When she found out about the McClure Free Degree Promise program from her advisor, she knew she wanted to sign up. “I’m going to college for free, getting a free degree, and taking some of the nursing-required classes so when I transfer my credits it’s already done. That’s an opportunity I cannot waste.”
Dalya’s goal, after her second year at CCV, is to enroll in the nursing program at UVM. And she believes that no matter where her path ultimately leads, Early College is giving her a strong start. “[It’s] a privilege to continue my education for another year for free. Even if nursing didn’t work out, you never know, I will still have my associate degree. I will still be able to work in hospitals, labs, and many other jobs.”
A Chance to Explore
High school wasn’t the best experience for McKinley Pfaff. But she had a good relationship with her guidance counselor, who encouraged her to try Early College at CCV-St. Albans—and she’s glad she made the leap.
“It was good for me,” McKinley says. “It opened my eyes to more than just high school, and I started getting better grades and it was just a different experience and I’m really glad that I did Early College.” The biggest benefit, she says, is that she had the chance to explore. “It was good to get a head start for me because I didn’t know what I wanted to do yet…I’m very much a person who likes to be prepared, so I think it prepared me and really opened my eyes to what’s out there.”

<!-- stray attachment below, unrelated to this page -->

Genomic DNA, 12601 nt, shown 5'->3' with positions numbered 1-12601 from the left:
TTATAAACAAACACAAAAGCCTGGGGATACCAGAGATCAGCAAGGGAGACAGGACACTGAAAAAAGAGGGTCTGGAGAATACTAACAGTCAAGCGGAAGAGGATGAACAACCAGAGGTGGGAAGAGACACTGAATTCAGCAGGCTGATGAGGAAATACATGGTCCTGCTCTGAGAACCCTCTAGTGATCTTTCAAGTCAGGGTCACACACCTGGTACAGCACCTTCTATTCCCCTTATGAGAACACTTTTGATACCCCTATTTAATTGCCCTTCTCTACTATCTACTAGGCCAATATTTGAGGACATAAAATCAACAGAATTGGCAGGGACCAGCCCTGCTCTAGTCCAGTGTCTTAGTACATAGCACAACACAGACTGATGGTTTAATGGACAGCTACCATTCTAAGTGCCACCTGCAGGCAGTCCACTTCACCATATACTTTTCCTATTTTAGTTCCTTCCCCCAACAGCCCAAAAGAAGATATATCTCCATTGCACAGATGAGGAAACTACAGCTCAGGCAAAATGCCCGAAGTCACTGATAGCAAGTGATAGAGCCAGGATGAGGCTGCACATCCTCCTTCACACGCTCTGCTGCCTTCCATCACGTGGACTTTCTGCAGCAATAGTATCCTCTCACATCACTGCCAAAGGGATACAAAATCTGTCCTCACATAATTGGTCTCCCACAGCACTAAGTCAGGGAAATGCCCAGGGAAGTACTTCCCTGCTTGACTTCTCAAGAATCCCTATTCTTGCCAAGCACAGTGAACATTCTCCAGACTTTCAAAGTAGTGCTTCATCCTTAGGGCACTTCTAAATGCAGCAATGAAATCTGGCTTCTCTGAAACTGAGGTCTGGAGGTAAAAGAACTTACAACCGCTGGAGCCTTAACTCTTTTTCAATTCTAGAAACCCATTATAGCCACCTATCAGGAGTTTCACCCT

This year, McKinley is using the McClure Free Degree Promise to finish her health science degree, and she hopes to transfer to the radiology program at Vermont Tech. Simply put, she sees a college education as a ticket to job security. “I enjoy going to work more than anything,” she says. “Getting past the school part and into the workforce is really my motivation…I stuck with the college route because I think it will help me get a job wherever I go.”
The Best Future Possible
Morgan Predom is a tenacious teenager. A single mother of an 18-month-old son, she’s determined to complete her college degree, despite the pressures of juggling work, school, and parenting. “I have always felt like I’ve needed to go to college,” she says. “And now with my son, I want to give him the best life and future possible for him and myself.”
She had such a positive experience in Early College at CCV-Rutland that she’s encouraging younger students to consider it. “‘It was the best decision I could have ever made,’” she tells others. Morgan did not have a good experience in high school. Early College, she says, “was the perfect escape. The students, the teachers and all the staff are wonderful. And so helpful. I urge [others] to at least check out, read more, come here and talk to the staff about this program.”
Morgan is now well on her way to a liberal studies degree, which she will complete at no cost to her, thanks to the McClure Free Degree Promise. “It means everything to me,” she said of her tuition-free education. “I never thought that I would get this opportunity. I didn’t know that there was financial aid out there…I just didn’t know how much help there would be.”